How to get your dog used to grooming
There are many benefits when it comes to dog grooming. It doesn’t only make them look great, but it also makes them clean and healthy! That’s why it’s important for every new dog owner to have your canine companion groomed regularly. Dogs should be groomed every 6 to 8 weeks, depending on your dog’s activity and coat length.
Keep in mind that not all dogs enjoy being groomed. When canines are introduced to a new activity, they tend to get nervous, and sometimes can become anxious. When this happens, grooming your dog can be a daunting task.
Whether you’re grooming your pooch yourself or you’re planning to bring them to a groomer, our tips below will make your dog feel at ease when it comes to grooming time.
Introduce grooming to your dog as soon as possible
The best way to get your dog accustomed to being groomed is to have them introduced to it as early as possible. Ideally, when a puppy is 12 weeks old – you should be able to begin small grooming procedures. This could be brushing their tail, or washing their feet. Remember that a puppy is full of energy and it’s unlikely they’ll be able to sit still for 1-2 hours during a full wash, dry, brush, and clip.
Grooming will also involve the handling of sensitive areas. Therefore, it’s essential to get your dog used to handling before making the trip to the grooming table. You can do this by gently touching different parts of their body. Engage in exercises such as pairing words like ‘ears’ or ‘paws’ with a gentle touch to the area.
How about older dogs? Well, the same principles apply there too. The difference is that it’ll take more time and effort until they understand and become comfortable with the process.
Engage in positive reinforcement training
You’ll have to associate grooming with something enjoyable. In other words, make it fun and reward them every time they show good behavior. The ultimate outcome of a good dog groom is that your dog responds positively, and isn’t fearful. Rewards such as their favorite treats, or letting them play with their favorite toys are some effective ways that will help your pooch enjoy the process.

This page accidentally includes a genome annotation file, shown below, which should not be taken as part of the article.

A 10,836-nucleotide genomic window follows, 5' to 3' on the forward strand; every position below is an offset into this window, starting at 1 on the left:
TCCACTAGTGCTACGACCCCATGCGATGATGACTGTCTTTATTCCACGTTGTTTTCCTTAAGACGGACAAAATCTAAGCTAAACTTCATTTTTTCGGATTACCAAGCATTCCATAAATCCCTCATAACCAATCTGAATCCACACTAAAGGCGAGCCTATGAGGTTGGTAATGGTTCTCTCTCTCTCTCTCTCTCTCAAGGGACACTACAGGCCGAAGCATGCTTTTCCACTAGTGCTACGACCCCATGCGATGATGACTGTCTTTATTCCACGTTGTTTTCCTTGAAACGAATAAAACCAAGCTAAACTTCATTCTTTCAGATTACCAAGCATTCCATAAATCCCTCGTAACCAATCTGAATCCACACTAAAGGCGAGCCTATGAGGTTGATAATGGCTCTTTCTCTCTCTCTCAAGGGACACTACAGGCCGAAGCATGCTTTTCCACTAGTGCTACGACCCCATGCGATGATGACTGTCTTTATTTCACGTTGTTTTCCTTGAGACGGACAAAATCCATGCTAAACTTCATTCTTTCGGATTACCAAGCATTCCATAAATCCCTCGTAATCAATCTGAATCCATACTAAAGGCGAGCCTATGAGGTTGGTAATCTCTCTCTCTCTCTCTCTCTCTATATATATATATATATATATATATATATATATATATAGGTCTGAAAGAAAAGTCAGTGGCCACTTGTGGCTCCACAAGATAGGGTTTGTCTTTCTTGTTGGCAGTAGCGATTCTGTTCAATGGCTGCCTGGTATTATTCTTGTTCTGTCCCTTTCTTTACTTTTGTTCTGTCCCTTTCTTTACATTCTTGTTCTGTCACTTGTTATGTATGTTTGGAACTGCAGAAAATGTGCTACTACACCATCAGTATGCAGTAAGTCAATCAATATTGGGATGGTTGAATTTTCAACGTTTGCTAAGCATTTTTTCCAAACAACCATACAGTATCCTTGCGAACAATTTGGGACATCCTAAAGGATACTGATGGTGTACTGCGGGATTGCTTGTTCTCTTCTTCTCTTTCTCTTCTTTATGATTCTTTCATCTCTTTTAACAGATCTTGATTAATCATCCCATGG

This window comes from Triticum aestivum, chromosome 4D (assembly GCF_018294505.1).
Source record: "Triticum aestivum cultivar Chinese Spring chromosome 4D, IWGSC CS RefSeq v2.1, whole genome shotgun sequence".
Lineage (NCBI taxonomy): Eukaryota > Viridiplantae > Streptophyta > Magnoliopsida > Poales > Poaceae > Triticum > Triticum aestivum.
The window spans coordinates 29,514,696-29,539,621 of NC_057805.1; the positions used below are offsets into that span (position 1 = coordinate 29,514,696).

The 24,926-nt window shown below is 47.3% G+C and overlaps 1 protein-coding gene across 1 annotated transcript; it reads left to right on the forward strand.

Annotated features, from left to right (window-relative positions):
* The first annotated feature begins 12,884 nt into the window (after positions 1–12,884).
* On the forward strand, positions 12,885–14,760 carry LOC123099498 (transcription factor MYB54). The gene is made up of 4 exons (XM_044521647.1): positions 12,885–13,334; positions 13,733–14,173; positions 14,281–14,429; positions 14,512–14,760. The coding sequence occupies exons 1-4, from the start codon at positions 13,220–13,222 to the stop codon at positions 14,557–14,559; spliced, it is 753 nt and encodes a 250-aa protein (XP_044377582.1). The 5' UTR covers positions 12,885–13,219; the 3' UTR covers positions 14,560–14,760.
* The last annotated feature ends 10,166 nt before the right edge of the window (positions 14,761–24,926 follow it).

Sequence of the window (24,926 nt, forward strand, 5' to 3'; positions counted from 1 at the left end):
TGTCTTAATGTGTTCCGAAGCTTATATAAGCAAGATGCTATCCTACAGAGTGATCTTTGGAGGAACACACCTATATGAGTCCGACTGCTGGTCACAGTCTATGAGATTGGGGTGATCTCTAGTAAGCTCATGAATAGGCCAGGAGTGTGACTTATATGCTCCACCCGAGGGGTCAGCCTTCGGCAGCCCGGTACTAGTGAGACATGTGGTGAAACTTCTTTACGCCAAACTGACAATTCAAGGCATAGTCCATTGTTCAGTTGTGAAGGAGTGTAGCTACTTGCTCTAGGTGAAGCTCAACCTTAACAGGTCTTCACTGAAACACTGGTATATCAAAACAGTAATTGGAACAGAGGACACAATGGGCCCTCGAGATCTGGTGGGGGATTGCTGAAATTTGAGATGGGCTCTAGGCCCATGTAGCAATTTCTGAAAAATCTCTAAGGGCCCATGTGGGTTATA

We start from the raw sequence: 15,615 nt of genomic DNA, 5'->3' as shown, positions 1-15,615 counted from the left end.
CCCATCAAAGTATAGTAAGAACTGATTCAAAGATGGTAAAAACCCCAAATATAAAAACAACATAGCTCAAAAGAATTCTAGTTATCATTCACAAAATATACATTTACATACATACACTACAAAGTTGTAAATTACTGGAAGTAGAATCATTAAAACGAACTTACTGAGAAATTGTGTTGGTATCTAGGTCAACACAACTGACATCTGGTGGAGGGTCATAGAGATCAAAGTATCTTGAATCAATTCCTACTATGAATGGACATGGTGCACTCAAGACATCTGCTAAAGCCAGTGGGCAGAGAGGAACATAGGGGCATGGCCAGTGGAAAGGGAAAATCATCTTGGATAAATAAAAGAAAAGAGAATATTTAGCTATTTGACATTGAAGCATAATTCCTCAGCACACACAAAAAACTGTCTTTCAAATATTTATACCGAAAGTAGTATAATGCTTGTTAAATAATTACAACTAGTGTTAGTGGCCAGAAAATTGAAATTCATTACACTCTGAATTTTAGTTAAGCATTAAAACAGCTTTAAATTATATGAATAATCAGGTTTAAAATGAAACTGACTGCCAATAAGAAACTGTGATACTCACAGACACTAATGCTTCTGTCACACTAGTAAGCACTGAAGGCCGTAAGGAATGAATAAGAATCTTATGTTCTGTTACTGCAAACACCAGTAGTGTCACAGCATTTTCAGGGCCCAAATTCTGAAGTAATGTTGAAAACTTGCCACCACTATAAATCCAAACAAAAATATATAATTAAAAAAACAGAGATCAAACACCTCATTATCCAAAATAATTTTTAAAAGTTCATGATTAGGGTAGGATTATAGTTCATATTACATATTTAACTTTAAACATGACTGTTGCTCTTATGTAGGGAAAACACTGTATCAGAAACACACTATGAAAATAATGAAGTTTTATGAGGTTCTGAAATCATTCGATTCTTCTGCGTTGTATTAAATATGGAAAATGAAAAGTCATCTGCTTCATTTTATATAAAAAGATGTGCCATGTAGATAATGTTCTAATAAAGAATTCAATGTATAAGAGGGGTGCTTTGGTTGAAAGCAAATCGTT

According to a study by Erica Feuerbacher and Clive Wynne, food ranks first as a better motivator when engaging in positive reinforcement training.
Use the right grooming tools
It’s vital that the right tools are used, which will ensure that the grooming process goes smoothly. The smoother it is, the easier it’ll be for your dog and the groomer. Proper grooming equipment will also prevent potential harm to your dog.
If you’re bathing at home, be sure to only use dog shampoo, not human shampoo. Humans’ and dogs’ skin have different pH levels, meaning they will respond differently to the ingredients in either shampoo. If you use human shampoo on your dog’s fur, you may make them more susceptible to irritation, parasites, and bacteria.
Another tip – when brushing, be sure not to brush too much in a particular area for too long. Brushing can be aggressive on their skin and can hurt if your dog is not used to it. So go slowly and gently.
If you’re bringing your pooch to a groomer, make sure the groomer has the right tools available. Similarly, if you’ll be grooming your furry friend yourself, buy the best available tools. Ask the vet or your local pet retail store for some recommendations.
Seek professional assistance
If you still have trouble with training and preparing your dog to get used to grooming, you can always bring them to doggie daycare or training to be handled by a professional. They have experience in dealing with different kinds of dogs.
The Dog Stop’s groomers are well equipped to make your dog feel comfortable with the entire grooming process. Book in your pup today!